How to Hard-Boil Eggs for Easter

It sounds easy, but if you only do it once a year, it's also easy to forget. Use our steps to hard-boil eggs for Easter or any other day of the year.

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Hard-boiling eggs for dyeing couldn't be easier. In fact, once you learn how to hard-boil eggs for Easter, you'll shirk at the thought of the alternative. Sure, you could poke tiny holes in the top and bottom of a raw egg with a pin, stand over the sink, and blow the innards from one end of the egg out the other, if you like to do that kind of thing.

As it turns out, by hard-boiling eggs, you're well down the road toward a less-troublesome Easter celebration. Follow our easy steps as a starting point for your Easter egg-dying ritual or throughout the rest of the year for plain hard-boiled eggs that are simply delicious.

Why Hard-Boiled is Better

Hard-boiled Easter eggs are easier to work with than delicate blown eggs, easier to hide (say, in a cookie jar or Easter basket), and less delicate for tiny hands to handle. Make this classic hard-boiled egg preparation part of your Easter tradition for a sturdy egg perfect for dying.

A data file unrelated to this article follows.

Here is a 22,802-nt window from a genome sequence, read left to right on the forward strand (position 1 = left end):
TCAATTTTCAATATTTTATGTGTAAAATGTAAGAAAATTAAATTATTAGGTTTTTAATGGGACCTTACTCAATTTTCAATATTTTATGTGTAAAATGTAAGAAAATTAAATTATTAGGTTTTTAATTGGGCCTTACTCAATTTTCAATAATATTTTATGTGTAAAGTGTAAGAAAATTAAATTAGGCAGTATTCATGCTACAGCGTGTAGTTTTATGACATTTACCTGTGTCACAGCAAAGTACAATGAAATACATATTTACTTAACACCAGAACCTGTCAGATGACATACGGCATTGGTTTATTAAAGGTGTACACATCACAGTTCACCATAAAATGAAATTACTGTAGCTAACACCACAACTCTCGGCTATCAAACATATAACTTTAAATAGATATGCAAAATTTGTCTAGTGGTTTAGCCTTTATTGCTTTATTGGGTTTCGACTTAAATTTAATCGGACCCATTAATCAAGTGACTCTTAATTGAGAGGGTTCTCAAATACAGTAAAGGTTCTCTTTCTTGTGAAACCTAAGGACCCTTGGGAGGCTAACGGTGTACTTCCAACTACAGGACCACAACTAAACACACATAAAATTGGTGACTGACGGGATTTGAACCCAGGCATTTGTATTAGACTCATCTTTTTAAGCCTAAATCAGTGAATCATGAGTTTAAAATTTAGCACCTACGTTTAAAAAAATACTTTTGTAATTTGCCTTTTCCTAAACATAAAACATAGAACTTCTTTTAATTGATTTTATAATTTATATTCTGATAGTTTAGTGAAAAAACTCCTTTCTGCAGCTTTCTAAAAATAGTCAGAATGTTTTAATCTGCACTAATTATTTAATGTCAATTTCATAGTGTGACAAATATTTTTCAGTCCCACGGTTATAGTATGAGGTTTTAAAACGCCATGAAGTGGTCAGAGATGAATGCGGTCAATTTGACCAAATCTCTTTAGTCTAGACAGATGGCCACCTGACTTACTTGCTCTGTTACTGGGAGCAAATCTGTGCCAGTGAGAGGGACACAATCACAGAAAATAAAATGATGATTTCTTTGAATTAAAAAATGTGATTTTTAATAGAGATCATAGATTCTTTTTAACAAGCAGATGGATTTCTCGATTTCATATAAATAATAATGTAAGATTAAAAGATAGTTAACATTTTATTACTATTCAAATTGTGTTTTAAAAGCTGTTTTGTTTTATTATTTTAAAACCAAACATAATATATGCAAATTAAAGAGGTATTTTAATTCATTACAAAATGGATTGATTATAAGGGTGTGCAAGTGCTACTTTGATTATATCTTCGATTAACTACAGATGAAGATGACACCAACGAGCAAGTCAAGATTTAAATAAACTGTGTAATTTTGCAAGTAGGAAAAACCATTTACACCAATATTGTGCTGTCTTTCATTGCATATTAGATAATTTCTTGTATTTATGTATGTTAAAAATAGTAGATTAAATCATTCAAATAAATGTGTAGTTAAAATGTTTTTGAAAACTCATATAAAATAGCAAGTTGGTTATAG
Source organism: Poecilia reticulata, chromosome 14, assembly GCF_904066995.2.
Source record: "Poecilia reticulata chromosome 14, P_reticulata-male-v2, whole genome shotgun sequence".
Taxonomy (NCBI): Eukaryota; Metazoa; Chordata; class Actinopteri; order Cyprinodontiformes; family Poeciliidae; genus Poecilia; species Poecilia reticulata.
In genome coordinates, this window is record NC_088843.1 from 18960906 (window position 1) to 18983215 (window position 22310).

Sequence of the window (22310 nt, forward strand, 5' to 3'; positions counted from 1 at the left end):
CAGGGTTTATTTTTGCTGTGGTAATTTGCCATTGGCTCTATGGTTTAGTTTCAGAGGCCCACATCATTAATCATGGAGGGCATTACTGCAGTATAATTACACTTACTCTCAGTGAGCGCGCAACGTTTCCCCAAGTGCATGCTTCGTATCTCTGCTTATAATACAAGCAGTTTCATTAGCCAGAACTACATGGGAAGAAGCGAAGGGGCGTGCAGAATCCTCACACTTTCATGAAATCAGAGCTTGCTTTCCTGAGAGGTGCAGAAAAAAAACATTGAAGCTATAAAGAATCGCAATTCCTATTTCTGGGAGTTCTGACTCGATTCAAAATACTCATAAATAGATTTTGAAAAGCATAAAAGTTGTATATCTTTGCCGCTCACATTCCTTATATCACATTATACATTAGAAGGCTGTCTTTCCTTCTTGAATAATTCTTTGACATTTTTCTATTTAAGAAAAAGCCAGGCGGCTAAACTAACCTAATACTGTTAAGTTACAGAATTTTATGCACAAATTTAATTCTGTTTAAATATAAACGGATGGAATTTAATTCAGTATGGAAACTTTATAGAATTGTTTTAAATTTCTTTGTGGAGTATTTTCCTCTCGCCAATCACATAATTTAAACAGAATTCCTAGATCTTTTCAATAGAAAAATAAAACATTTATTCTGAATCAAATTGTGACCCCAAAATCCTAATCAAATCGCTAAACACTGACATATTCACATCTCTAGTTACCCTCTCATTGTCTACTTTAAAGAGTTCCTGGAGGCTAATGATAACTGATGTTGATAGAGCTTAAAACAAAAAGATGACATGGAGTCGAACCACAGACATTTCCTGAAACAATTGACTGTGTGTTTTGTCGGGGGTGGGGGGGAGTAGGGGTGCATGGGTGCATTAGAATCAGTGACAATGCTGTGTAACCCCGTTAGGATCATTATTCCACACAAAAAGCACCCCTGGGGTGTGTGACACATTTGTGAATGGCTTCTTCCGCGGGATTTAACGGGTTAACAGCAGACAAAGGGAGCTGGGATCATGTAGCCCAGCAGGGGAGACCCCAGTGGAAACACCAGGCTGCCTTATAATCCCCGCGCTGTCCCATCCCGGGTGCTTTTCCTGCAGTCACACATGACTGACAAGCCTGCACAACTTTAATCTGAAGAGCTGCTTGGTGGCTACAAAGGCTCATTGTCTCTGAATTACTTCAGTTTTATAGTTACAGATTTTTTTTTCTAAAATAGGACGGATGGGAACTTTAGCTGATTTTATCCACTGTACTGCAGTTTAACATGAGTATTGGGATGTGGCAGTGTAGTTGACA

Considerations Before You Get Started

What Color Eggs to Start With

White and brown eggs are equally appropriate for dyeing. The right choice for you just depends on your taste and your Easter décor.

The most common choice for Easter is white eggs, which provide a blank canvas that results in bright, vibrant colors when dyed. For richer, deeper colors, try boiling brown eggs, which turn out more saturated jewel tones like sage, berry, rust, teal, and ruby.

Are Easter Eggs Edible?

The definitive answer is: That depends. Dyed Easter eggs are only safe to eat under the following conditions:

  • Eggs are dyed using traditional food-safe dye or natural dye.
  • Eggs haven't been left out of the fridge for more than 2 hours (or for longer than 1 hour if the temperature is above 90°F).

When stored in the fridge, hard-boiled eggs (Easter and otherwise) last for up to one week.

What You'll Need:

  • Big pot for boiling
  • Water
  • Strainer or spider
  • Eggs
  • Timer
  • Large bowl
  • Ice water

How to Hard-Boil Eggs for Easter

Step 1: Boil Water

Fill a big pot about ⅔ full of water. Cover the pot and bring to a boil over high heat.

Step 2: Place Eggs in Water

With water boiling, gently lower your eggs into the pot, a few at a time. (A small strainer or spider is ideal for the job.) Lower eggs to the bottom of the pot and roll them gently off the strainer, so they don't crack when they hit the pot floor.

Step 3: Lower to a Simmer

Immediately set a timer for 10 minutes. Turn down the heat so the water is simmering vigorously but not boiling, which can cause the eggs to bump into one another and crack.

Step 4: Transfer to an Ice Bath

While eggs are boiling, fill a large bowl with ice and water. When the timer goes off, turn off the heat. Use your spider or strainer to lift eggs out of the water and immediately transfer them to the ice bath. Let cool until easy to handle, and then dye or decorate as you like.

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